The creative writing conspiracy outed
January 25, 2014 | 12:36 pm
Science fiction writer Rahul Kanakia, already featured previously in TeleRead, has penned an acid-etched portrait of the U.S. creative writing establishment that should be required reading for any new or aspirant writers, so that you know what you’re getting into – or struggling against. You can get the tone from the title: “Why you should hate the creative writing establishment (…as if you needed any more reasons)”
Not only does Kanakia draw attention to the class divide between the kind of fellow writers he has met in the Master of Fine Arts program and the Clarion Writers’ Workshop at UC San Diego, he also highlights the kind of financial and institutional firepower lined up behind the former. “At my MFA, most of us are very young–rare is the person who is over 30–and most of us didn’t have careers before coming here. And almost all of us went to an elite college: Stanford and Yale are overrepresented,” he notes. The science fiction writers, meanwhile, “always have jobs: often career-track jobs. Their degrees are generally not in English. They tend to be older. Oftentimes, they didn’t pursue writing seriously when they were in college. They’re not as polished and don’t seem to be from as affluent of a background.”
Where the serious concerns from a purely literary, as opposed to social, perspective starts to creep in is in the sameness of voice of those budding young MFAs. “It’s something I noticed at Stanford: no matter your class, race, or country, within a few semesters we all started sounding the same and acting the same and operating according to the same values and principles,” Kanakia notes. It’s almost as though the MFA programs are actually weeding out individuality and unique voices in order to build conformity to a supposedly elite norm.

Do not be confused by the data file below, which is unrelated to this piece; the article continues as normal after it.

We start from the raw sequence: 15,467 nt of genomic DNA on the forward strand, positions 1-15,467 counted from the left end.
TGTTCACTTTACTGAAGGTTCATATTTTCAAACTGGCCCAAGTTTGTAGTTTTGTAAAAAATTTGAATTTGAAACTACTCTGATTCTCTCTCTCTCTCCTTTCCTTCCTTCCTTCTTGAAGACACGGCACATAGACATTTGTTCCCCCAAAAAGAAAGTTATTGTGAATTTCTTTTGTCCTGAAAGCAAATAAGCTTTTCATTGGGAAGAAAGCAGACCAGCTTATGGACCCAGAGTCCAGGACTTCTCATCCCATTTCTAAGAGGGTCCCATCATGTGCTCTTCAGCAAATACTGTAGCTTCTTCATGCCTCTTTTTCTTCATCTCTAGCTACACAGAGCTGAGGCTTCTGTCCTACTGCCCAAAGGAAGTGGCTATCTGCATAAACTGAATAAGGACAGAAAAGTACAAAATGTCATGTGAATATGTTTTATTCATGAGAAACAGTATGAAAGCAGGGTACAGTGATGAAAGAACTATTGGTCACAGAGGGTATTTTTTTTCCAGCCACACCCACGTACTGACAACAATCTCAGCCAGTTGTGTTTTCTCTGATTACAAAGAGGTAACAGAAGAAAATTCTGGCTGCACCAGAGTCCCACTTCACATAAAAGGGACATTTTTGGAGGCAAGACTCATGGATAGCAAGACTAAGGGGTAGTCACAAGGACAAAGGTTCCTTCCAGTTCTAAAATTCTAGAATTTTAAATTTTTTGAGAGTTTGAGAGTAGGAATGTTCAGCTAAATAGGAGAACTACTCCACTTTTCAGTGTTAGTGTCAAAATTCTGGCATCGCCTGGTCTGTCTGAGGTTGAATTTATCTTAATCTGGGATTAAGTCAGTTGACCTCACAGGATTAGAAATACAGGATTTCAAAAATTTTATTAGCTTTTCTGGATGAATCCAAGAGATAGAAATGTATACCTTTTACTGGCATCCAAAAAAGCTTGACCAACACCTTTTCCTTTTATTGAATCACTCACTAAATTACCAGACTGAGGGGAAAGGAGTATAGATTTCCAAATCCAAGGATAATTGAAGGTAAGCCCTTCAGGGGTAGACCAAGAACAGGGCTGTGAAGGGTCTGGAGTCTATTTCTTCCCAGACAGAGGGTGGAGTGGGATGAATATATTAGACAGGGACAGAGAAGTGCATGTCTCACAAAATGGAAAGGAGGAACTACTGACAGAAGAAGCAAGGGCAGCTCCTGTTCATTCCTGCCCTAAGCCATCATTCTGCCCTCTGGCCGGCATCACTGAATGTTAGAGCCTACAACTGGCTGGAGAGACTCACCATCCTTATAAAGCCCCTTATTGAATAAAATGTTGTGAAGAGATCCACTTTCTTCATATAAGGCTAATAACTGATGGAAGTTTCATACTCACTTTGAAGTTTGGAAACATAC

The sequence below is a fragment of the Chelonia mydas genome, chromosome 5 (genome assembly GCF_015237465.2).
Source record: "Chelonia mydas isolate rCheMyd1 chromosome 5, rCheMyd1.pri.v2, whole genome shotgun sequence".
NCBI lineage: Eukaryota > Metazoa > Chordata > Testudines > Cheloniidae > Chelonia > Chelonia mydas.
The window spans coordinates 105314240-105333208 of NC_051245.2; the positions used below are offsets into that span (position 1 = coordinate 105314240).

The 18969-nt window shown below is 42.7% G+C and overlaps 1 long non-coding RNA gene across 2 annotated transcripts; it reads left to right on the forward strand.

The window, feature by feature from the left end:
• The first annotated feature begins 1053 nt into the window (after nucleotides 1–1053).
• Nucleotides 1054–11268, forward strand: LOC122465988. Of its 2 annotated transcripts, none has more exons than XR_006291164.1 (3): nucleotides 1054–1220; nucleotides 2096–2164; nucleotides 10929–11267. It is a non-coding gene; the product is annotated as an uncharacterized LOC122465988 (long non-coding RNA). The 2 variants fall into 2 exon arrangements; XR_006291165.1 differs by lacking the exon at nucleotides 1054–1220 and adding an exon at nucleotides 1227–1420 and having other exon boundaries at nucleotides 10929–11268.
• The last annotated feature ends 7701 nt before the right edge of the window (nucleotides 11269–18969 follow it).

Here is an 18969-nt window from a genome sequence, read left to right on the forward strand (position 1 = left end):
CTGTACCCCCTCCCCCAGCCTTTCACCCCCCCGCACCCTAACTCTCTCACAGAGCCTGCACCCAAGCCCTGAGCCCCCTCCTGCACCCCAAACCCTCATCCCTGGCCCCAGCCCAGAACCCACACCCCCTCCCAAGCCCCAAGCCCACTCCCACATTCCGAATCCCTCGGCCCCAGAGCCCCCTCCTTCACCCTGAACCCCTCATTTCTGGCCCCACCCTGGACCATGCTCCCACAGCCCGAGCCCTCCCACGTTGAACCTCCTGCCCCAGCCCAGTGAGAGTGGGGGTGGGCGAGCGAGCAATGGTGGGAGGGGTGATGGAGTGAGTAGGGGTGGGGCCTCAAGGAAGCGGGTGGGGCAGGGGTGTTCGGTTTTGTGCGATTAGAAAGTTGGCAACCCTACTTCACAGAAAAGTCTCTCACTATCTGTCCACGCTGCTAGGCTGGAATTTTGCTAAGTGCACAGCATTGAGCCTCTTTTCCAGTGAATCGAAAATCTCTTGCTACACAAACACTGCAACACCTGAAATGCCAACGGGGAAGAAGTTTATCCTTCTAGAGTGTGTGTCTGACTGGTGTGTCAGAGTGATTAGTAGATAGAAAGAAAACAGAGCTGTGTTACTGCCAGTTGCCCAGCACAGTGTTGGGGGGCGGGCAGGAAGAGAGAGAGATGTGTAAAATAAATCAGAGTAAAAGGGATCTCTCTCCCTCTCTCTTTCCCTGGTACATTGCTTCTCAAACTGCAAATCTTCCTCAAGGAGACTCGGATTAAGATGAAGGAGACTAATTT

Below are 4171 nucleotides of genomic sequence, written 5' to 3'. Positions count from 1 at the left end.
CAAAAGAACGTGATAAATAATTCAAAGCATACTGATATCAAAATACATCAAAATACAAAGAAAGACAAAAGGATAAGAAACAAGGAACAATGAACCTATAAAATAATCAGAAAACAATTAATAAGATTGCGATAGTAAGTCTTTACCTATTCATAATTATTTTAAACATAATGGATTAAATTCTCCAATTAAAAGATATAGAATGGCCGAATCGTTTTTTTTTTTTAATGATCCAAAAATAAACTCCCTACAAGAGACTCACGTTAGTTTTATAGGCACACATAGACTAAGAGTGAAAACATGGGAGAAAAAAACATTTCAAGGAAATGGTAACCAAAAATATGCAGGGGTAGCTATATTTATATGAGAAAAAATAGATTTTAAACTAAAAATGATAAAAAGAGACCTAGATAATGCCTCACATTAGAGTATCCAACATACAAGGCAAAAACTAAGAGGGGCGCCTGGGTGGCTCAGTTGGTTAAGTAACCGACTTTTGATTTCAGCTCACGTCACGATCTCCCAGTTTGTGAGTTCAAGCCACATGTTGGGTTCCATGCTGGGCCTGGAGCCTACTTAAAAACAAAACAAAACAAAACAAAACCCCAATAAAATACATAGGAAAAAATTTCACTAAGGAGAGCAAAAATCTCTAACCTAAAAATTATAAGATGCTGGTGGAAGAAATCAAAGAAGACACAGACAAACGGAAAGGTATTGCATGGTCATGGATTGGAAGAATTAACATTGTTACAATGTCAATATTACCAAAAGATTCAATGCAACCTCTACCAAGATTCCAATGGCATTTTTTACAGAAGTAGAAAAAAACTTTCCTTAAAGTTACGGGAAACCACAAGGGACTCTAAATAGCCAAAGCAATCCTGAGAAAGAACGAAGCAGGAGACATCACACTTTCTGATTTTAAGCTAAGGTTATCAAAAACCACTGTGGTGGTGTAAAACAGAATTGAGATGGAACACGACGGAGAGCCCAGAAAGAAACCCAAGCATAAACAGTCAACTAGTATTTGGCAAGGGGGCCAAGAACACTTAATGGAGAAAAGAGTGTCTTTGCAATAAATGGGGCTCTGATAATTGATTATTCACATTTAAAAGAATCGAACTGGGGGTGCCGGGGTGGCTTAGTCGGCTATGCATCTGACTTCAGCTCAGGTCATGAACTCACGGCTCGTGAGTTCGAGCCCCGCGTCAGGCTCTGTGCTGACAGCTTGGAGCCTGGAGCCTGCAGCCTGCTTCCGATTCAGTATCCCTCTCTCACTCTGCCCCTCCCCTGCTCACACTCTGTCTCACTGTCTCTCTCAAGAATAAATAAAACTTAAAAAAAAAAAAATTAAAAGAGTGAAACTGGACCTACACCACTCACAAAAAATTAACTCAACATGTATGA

And worst of all, “there’s a whole system of grants, fellowships, professorships, etc, that only go to people who exist within the creative writing industry (i.e. not science fiction writers),” he continues. “The people who DO get them tend to be people like me: very privileged, very upper-class people. Which is absurd. And it seems like exactly the wrong way to design a system that’s meant to support art which isn’t commercially successful. Because, beyond even the genre / literary distinction, the creative writing industry systematically shuts out would-be literary writers who are from less-wealthy backgrounds.”
It sounds like all your worst fears about Jonathan Franzen and the Dull White European Male syndrome confirmed. Not to say that all beneficiaries are DuWEMs, but that may be no help: “The literary world (to my eyes) seems to have many more women and people of color than the SF world. But even this has something of a class-based tinge to it, ” observes Kanakia.
An MFA qualification, he adds, is a minimum requirement to many academic and funded positions ostensibly for writers. So the whole apparatus is feeding itself, on quite a well-funded basis ($43,000 p.a. is the figure Kanakia quotes fairly freely for a typical MFA beneficiary).
The one silver lining, if there is one, seems to be that the MFA graduates don’t show up on bestseller lists any more than genre writers. Perhaps the reason is that the end result of the system is writers who can only produce “a sensitive novel about what it was like to be a sensitive kid who grew up in insensitive surroundings.” Which raises an even bigger question as to what it’s all for.
“Whether you are rich or poor or black or white or Democrat or Republican, this whole set-up is probably, on a visceral level, quite repulsive to you,” Kanakia concludes. I certainly endorse that attitude. But don’t despair, would-be writers. All that money doesn’t appear to buy much originality or broad human sympathy. So your own personal voice is probably still safe.